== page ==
"We get halfway through, just before the solo, and all the power goes off on stage": The night a furious Ray Davies cut a Yes set short before aiming blows and kicks at Rick Wakeman

Jon Anderson singing onstage with (inset) Ray Davies
(Image credit: Ray Davies: Pictorial Press Ltd / Alamy Stock Photo | Jon Anderson: Michael Putland via Getty Images)

The Kinks' Ray Davies couldn't care less about Yes's sobbing, but he did decide it was time for the band to stop all its playing during a 1971 show when the British bands shared billing at the Ritz Theatre in Staten Island, N.Y. 

It was the latter of two shows on November 27, during Yes's first stateside trek with keyboardist Rick Wakeman, promoting the band's just-released fourth studio album, Fragile, as well as The Yes Album, which was released nine months prior. It was just one of three shows Yes did with the Kinks on the jaunt, too.

"We looked up to those guys," former frontman Jon Anderson tells Classic Rock. "it was like the Hollies, The Beatles, The Kinks – real raw rock'n'roll, really good." But Davies, according to Anderson, was quick to lay down the law when the bands arrived at the theatre. "He said to me, Anderson...' I said, 'Yes, what do you want?' He said, 'Don't forget, you've got 50 minutes on stage,' because we were opening. I said, 'OK Ray, no problem.'" 

Famous last words.

"So we're doing our show on stage and everything, and there's about five minutes left," Anderson remembers. "And I looked at Chris (Squire) and he said, 'What should we do now?' 'cause the audience were digging us, y'know. I said, Let's do Yours is No Disgrace. (Squire) said, 'Yeah, but it's long' and I said, 'I don't care, I don't care... rock'n'roll!' 

"So we started doing Yours is No Disgrace and we get halfway through, just before the solo, and all the power goes off on stage. And I look over and Ray's got the plug in his hand, saying, 'I told you, you fucker!' I said 50 minutes!'" 

The story was also related in a subsequent Rolling Stone feature, when guitarist Steve Howe told the magazine that Davies not only pulled the plug but "kicked and punched" Wakeman as the band left the stage.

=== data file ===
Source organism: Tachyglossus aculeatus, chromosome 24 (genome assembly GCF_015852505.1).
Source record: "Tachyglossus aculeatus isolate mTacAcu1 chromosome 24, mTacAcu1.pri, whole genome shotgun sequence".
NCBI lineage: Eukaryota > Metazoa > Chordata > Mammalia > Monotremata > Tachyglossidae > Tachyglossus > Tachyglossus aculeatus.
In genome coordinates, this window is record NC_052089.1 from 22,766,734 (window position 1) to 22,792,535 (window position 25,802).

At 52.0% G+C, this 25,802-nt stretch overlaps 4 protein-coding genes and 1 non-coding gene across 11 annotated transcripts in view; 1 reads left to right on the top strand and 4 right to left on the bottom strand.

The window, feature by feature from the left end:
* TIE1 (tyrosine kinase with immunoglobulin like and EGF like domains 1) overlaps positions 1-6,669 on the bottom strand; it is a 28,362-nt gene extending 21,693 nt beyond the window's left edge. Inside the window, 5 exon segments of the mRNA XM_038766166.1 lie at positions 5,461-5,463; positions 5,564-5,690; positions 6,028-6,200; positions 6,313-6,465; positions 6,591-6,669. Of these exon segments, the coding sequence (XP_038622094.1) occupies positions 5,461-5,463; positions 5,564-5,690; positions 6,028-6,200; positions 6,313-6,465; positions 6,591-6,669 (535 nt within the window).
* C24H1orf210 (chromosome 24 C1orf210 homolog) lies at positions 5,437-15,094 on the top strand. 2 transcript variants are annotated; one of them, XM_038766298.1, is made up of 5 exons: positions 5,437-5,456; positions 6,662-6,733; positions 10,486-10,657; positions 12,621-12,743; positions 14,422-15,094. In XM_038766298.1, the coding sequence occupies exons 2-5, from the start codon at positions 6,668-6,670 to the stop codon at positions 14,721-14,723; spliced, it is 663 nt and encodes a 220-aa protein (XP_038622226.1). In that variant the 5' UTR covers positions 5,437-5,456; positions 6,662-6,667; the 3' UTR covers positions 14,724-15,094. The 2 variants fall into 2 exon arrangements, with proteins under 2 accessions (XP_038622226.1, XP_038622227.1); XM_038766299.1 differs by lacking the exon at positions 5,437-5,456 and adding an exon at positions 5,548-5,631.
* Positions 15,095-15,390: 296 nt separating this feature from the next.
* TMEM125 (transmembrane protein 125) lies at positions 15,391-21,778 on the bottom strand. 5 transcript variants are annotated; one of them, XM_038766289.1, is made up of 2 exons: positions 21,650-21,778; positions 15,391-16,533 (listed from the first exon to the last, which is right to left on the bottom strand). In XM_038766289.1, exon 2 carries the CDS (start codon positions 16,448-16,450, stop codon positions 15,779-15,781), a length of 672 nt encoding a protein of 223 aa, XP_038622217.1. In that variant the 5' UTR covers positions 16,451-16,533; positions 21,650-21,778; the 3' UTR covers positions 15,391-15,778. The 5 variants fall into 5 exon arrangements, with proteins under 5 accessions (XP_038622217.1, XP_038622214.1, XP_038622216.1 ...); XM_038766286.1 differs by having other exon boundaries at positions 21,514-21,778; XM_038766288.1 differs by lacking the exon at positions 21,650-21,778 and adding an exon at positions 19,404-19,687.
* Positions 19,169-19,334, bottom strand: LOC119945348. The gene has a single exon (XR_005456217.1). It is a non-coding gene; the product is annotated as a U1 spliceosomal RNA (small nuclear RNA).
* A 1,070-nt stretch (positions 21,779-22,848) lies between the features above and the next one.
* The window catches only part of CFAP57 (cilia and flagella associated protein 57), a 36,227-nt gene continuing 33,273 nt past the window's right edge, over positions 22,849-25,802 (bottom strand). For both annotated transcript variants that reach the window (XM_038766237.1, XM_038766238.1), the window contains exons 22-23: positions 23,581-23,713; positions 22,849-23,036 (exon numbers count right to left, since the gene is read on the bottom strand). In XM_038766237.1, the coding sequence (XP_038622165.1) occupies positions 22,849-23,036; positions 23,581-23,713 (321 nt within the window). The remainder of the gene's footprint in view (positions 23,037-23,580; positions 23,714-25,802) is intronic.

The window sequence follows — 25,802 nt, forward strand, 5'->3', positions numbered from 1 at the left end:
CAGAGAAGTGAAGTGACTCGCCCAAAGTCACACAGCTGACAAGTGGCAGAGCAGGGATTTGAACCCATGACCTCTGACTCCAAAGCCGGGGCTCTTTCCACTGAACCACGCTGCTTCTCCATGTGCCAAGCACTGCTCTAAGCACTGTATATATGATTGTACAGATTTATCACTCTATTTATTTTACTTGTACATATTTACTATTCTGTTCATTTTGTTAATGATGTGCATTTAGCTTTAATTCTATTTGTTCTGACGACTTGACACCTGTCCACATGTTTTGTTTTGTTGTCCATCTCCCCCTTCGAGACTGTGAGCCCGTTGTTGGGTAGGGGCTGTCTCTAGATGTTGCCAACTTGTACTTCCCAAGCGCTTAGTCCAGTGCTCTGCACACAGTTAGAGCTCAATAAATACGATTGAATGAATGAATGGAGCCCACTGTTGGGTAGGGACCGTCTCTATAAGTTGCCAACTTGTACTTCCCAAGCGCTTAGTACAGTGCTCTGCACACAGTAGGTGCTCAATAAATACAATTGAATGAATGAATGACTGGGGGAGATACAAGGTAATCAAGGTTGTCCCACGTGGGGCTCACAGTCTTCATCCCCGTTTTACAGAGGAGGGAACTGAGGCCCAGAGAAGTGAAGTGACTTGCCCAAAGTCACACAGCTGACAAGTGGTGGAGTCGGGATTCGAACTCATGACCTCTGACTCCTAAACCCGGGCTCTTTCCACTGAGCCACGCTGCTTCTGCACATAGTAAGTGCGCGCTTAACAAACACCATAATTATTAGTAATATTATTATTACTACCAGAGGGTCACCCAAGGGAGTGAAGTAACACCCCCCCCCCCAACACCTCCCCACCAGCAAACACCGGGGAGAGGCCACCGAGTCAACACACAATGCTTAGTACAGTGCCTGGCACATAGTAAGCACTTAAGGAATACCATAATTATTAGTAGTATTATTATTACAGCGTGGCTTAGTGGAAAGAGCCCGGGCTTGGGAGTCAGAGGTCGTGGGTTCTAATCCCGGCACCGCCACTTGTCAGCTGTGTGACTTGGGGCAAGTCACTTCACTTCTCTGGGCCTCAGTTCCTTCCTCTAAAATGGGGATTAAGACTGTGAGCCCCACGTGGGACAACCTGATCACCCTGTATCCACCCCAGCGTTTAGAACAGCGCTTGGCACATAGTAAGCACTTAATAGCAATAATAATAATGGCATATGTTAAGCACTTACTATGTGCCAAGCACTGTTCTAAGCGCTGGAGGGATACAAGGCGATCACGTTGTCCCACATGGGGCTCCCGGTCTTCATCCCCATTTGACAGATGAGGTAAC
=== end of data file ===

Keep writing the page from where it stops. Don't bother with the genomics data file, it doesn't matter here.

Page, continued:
There was, however some counterbalance to the Yes men's recollection of the events. Responding to an official Yes posting of the 1973 Rolling Stone story on Facebook, Robert Herman, who booked the Kinks/Yes show at the Ritz, shared his memory of what happened that night: "Ray tried to pull the plug/power on Yes during the late show second encore and was held back from doing so. The same goes with him kicking and punching Rick, he attempted to and was held back by my brother, who was the stage manager." 

Herman further shared that The Kinks didn't wrap up their portion of the late show until 5:30 a.m. "It was an incredible night of music and we had Yes back as a headliner on February 29th 1972, which the tickets for the show sold out in less than two hours," he wrote.

While Howe continues to lead the current incarnation of Yes – still promoting the 2023 album Mirror to the Sky with The Classic Tales of Yes Tour spring dates in Europe – Anderson will also be celebrating the band with his Yes Epics, Classics, and More tour with Band Geeks, which kicks off May 30 in New Jersey. Anderson and Band Geeks, which includes Blue Oyster Cult's Richie Castellano, have also recorded a studio new album, True, which will be released this year. 

Gary Graff

Gary Graff is an award-winning veteran music journalist based in metro Detroit, writing regularly for Billboard, Ultimate Classic Rock, Media News Group, Music Connection, United Stations Radio Networks and others. Graff’s work has also appeared in Rolling Stone, Guitar World, Classic Rock, Revolver, the San Francisco Chronicle, AARP magazine, the Detroit Jewish News, The Forward and others. Graff has co-written and edited books about Bob Seger, Neil Young and Bruce Springsteen. A professional voter for the Grammy Awards and the Rock & Roll Hall of Fame, Graff co-founded the Detroit Music Awards in 1989 and continues as the organisation’s chief producer.